This column was written by Fred Barnes.
The buzz in Washington this week is all about Senator Richard Lugar of Indiana, the ranking Republican on the Senate Foreign Relations Committee, and his speech Monday night about Iraq. Lugar isn't ordinarily a topic of lively conversation — except when he bails on President Bush on the "surge" in Iraq. Then he gets attention and deservedly so. He is not a hot dog or a partisan blowhard or a politician worried about re-election. He's serious and levelheaded.
And wrong. In the speech, Lugar declared there's not enough time for the surge — the counterinsurgency strategy devised by General David Petraeus to secure and pacify Baghdad and Anbar province — to work. Instead, he proposed a "thoughtful Plan B," which consists chiefly of diplomacy, economic aid, and a "downsizing and re-deployment" of American troops. Here's his key sentence: "The prospects that the current 'surge' strategy will succeed in the way originally envisioned by the president are very limited within the short period framed by our own domestic political debate."
Lugar makes two major mistakes in his speech. The first is obvious: the surge hasn't had a chance to work. The troop buildup was just completed this month and the strategy is only now being fully implemented. And Petraeus won't report on the progress of the new strategy until sometime in September. Yet Lugar says it won't succeed because of "political fragmentation" in Iraq, "the fatigue of our military," and constraints imposed the "political process" back home in Washington. Maybe he's right, but we won't know that for months.
His second and more important mistake is misunderstanding the effect an American pullback in favor of a diplomatic offensive would have. Lugar insisted the new approach would help achieve America's "four primary objectives" in Iraq. These are: preventing the creation of a terrorist haven, curbing sectarian violence, preventing Iranian dominance of the region, and "limiting the loss of U.S. credibility in the region." These are worthy goals. The problem is his Plan B would not achieve them — quite the opposite.
It's the surge that's designed with these four goals in mind. Abandoning the surge strategy would cause the opposite of what Lugar wants. It would leave al Qaeda and Baathist diehards with a staging area, either inside or near Baghdad, for their attacks. It would mean sectarian violence in Baghdad and elsewhere would increase, particularly because Iranian agents would be free to provoke it. Iran's role in Iraq would grow. As for American credibility, Lugar's plan would have the same impact on it that the pullout from Somalia had in 1993 and the retreat from Lebanon a decade earlier. Our credibility would plummet. Al Qaeda would gloat and declare victory.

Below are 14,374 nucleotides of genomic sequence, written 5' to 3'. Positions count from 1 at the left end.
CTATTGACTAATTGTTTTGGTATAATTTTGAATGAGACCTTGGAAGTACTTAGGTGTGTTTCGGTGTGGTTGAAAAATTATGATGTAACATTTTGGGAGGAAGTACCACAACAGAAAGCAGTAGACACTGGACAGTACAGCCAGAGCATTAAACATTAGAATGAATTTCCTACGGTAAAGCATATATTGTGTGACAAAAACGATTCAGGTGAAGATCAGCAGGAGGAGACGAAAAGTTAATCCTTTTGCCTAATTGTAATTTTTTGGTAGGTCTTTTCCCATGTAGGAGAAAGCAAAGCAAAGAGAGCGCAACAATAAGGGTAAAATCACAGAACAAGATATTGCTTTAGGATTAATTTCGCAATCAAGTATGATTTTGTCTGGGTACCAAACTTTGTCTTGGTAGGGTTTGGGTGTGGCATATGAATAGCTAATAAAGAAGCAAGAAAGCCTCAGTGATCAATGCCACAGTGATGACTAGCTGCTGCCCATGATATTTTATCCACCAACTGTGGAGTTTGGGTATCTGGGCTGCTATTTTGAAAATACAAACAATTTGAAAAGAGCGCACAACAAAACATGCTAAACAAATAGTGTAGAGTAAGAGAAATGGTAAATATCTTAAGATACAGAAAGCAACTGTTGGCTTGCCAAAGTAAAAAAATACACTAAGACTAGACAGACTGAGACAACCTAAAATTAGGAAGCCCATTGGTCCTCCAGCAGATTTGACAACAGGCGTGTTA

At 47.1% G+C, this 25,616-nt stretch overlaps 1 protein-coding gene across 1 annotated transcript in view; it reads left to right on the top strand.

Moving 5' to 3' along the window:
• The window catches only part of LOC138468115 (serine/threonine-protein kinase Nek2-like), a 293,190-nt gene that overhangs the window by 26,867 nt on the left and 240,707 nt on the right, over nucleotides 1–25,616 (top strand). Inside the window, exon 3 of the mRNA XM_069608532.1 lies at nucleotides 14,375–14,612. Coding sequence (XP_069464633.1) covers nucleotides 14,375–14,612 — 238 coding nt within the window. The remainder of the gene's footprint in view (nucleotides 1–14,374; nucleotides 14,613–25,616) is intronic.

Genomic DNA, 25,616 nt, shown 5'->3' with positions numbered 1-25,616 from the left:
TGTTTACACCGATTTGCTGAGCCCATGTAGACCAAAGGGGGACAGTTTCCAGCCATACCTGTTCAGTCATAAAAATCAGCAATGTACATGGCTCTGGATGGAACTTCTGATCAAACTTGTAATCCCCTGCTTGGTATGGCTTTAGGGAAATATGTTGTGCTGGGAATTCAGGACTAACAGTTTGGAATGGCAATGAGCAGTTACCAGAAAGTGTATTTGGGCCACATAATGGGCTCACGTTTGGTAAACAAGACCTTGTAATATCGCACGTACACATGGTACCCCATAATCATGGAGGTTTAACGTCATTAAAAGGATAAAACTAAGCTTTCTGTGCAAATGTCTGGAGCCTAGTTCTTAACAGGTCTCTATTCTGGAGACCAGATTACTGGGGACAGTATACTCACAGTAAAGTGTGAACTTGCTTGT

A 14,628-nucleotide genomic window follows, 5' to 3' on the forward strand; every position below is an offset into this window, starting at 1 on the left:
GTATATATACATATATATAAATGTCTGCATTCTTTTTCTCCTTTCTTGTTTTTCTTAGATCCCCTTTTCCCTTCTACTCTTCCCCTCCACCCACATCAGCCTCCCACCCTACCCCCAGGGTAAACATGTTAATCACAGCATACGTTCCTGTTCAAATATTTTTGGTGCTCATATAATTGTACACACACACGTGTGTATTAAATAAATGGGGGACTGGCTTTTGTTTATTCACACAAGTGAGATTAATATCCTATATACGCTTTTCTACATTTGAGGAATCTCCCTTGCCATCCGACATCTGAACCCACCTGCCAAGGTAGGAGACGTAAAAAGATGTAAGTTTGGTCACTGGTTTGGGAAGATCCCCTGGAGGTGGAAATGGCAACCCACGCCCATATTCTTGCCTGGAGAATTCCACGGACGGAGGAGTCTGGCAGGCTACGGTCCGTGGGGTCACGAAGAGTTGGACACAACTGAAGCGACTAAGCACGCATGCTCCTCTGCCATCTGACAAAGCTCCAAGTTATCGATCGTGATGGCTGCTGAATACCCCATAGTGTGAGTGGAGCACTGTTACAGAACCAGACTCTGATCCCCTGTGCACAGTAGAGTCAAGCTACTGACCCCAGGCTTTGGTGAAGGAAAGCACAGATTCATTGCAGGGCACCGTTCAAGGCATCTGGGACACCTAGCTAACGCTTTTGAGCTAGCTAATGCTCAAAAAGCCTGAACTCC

Lugar said a smaller American force in Iraq would be available to deal with terrorist threats, protect the oil pipelines, and "help deter a regional war." But why would a smaller force be able to do this when the current larger U.S. force has its hands full with these same goals in mind? He doesn't answer that question. He can't. His strategy simply doesn't make sense.
The heart of his Plan B is diplomacy. "A diplomatic offensive is likely to be easier in the context of a tactical drawdown of U.S. troops in Iraq," he said. "A drawdown would increase the chances of stimulating greater economic and diplomatic assistance for Iraq from multilateral organizations and European allies, who have sought to limit their association with an unpopular war." But would these groups and "allies" really want to jump in as American troops are standing down and the prospects for chaos, especially in Baghdad, are increasing? I don't think so. And do Syria and Iran really have a constructive role to play? So far, what we've seen from them is a consistent strategy of promoting disruption and violence and instability in Iraq.
Like other Republican senators, Lugar is impatient. The war is unpopular and victory is not in sight at the moment. Senate Republican leader Mitch McConnell has said he expects President Bush to adopt a "new direction" in Iraq this fall. If Bush does and it resembles Lugar's Plan B, we'll be in far deeper trouble in Iraq and the region and for years to come.
By Fred Barnes